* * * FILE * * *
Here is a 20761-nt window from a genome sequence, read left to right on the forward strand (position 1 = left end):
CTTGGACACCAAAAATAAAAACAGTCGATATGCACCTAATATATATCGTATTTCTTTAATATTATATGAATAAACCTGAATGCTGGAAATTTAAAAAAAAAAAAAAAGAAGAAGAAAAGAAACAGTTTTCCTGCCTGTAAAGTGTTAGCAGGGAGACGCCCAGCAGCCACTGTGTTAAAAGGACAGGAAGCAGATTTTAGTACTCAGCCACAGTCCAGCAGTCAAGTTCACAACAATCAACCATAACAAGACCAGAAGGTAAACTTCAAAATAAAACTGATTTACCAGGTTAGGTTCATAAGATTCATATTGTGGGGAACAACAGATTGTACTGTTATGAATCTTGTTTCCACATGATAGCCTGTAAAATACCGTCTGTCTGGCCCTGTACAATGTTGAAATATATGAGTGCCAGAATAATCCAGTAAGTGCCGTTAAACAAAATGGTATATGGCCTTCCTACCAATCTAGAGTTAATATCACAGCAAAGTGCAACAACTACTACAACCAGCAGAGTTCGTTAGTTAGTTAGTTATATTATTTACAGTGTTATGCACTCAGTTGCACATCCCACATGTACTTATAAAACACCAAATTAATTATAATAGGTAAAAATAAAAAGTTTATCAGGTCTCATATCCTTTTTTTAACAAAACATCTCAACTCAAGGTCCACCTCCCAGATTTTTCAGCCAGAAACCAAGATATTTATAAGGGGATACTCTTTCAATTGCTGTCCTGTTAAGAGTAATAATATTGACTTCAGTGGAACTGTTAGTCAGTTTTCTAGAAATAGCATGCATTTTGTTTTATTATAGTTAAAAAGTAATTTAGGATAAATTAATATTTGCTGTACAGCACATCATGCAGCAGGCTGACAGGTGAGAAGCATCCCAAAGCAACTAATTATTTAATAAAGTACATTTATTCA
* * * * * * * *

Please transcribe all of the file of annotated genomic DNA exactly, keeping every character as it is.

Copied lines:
Here is a 20761-nt window from a genome sequence, read left to right on the forward strand (position 1 = left end):
CTTGGACACCAAAAATAAAAACAGTCGATATGCACCTAATATATATCGTATTTCTTTAATATTATATGAATAAACCTGAATGCTGGAAATTTAAAAAAAAAAAAAAAGAAGAAGAAAAGAAACAGTTTTCCTGCCTGTAAAGTGTTAGCAGGGAGACGCCCAGCAGCCACTGTGTTAAAAGGACAGGAAGCAGATTTTAGTACTCAGCCACAGTCCAGCAGTCAAGTTCACAACAATCAACCATAACAAGACCAGAAGGTAAACTTCAAAATAAAACTGATTTACCAGGTTAGGTTCATAAGATTCATATTGTGGGGAACAACAGATTGTACTGTTATGAATCTTGTTTCCACATGATAGCCTGTAAAATACCGTCTGTCTGGCCCTGTACAATGTTGAAATATATGAGTGCCAGAATAATCCAGTAAGTGCCGTTAAACAAAATGGTATATGGCCTTCCTACCAATCTAGAGTTAATATCACAGCAAAGTGCAACAACTACTACAACCAGCAGAGTTCGTTAGTTAGTTAGTTATATTATTTACAGTGTTATGCACTCAGTTGCACATCCCACATGTACTTATAAAACACCAAATTAATTATAATAGGTAAAAATAAAAAGTTTATCAGGTCTCATATCCTTTTTTTAACAAAACATCTCAACTCAAGGTCCACCTCCCAGATTTTTCAGCCAGAAACCAAGATATTTATAAGGGGATACTCTTTCAATTGCTGTCCTGTTAAGAGTAATAATATTGACTTCAGTGGAACTGTTAGTCAGTTTTCTAGAAATAGCATGCATTTTGTTTTATTATAGTTAAAAAGTAATTTAGGATAAATTAATATTTGCTGTACAGCACATCATGCAGCAGGCTGACAGGTGAGAAGCATCCCAAAGCAACTAATTATTTAATAAAGTACATTTATTCA